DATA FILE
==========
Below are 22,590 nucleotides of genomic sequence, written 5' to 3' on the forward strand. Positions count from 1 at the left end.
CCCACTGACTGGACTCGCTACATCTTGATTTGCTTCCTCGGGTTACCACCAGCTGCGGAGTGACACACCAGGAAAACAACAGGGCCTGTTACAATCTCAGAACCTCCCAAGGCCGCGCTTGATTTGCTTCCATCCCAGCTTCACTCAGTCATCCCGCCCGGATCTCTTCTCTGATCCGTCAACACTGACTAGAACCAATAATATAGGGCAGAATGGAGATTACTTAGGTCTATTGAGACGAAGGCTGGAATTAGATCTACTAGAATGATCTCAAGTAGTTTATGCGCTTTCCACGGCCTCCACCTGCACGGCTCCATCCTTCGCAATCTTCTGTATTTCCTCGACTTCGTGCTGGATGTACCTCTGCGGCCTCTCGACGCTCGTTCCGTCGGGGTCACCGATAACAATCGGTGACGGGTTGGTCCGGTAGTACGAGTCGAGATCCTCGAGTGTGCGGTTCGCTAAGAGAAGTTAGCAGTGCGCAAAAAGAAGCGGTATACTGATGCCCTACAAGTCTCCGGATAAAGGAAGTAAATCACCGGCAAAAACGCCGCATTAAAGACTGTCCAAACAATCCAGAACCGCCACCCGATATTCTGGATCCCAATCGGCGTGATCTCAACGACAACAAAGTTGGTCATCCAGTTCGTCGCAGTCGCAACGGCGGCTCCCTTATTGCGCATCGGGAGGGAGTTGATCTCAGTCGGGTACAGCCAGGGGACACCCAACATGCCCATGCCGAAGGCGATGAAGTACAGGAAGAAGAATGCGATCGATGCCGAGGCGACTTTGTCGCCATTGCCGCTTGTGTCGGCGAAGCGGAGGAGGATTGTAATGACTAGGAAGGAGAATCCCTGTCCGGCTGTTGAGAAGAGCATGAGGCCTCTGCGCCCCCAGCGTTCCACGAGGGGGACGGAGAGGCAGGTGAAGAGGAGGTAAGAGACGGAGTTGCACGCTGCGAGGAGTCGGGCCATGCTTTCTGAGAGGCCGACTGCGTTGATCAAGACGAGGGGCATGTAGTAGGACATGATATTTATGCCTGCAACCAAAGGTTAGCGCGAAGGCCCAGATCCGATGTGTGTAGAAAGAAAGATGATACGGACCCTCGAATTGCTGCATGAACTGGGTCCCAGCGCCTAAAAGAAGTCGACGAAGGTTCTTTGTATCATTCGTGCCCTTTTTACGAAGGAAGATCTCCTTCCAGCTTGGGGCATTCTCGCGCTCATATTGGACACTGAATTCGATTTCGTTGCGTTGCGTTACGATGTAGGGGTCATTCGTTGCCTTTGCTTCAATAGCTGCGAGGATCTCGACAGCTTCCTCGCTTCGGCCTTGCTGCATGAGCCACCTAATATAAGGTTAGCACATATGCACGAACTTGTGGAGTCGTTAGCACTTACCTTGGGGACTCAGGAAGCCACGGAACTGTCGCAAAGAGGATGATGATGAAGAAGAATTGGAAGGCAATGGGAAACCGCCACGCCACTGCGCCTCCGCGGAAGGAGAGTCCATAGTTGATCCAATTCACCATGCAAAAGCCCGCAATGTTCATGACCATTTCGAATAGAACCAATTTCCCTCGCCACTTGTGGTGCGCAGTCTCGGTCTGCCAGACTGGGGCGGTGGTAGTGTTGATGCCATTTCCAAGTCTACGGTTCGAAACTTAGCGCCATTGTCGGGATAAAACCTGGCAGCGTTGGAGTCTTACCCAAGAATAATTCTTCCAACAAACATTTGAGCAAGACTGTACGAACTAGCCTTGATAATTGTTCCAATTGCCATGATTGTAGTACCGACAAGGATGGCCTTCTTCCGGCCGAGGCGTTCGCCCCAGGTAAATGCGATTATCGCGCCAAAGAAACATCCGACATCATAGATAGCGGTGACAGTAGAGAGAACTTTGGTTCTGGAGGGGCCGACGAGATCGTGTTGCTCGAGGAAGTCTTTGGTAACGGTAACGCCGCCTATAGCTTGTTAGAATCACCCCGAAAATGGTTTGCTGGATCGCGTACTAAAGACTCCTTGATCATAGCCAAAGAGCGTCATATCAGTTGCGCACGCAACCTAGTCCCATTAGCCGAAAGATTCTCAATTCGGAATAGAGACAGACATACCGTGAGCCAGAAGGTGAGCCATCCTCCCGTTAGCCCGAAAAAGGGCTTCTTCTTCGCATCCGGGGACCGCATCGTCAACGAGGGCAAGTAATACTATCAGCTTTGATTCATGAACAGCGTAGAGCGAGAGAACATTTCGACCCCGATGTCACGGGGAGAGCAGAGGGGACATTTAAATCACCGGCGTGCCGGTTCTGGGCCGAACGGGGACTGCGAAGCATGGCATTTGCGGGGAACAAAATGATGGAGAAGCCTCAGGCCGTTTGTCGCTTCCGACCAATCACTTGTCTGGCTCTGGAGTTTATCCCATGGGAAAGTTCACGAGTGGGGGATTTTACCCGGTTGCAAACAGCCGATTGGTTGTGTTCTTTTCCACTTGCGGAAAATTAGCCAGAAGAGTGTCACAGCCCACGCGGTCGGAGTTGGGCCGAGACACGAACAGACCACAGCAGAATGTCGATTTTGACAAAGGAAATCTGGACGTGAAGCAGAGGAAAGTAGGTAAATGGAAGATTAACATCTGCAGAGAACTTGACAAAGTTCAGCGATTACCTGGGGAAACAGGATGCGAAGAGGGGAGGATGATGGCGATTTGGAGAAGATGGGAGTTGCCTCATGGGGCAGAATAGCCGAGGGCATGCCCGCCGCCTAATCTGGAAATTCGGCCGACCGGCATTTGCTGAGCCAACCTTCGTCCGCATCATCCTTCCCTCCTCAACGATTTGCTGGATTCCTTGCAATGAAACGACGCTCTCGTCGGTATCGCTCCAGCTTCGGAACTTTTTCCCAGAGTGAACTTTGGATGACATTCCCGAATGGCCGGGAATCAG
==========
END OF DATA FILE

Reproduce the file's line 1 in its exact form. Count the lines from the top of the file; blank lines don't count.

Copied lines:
Below are 22,590 nucleotides of genomic sequence, written 5' to 3' on the forward strand. Positions count from 1 at the left end.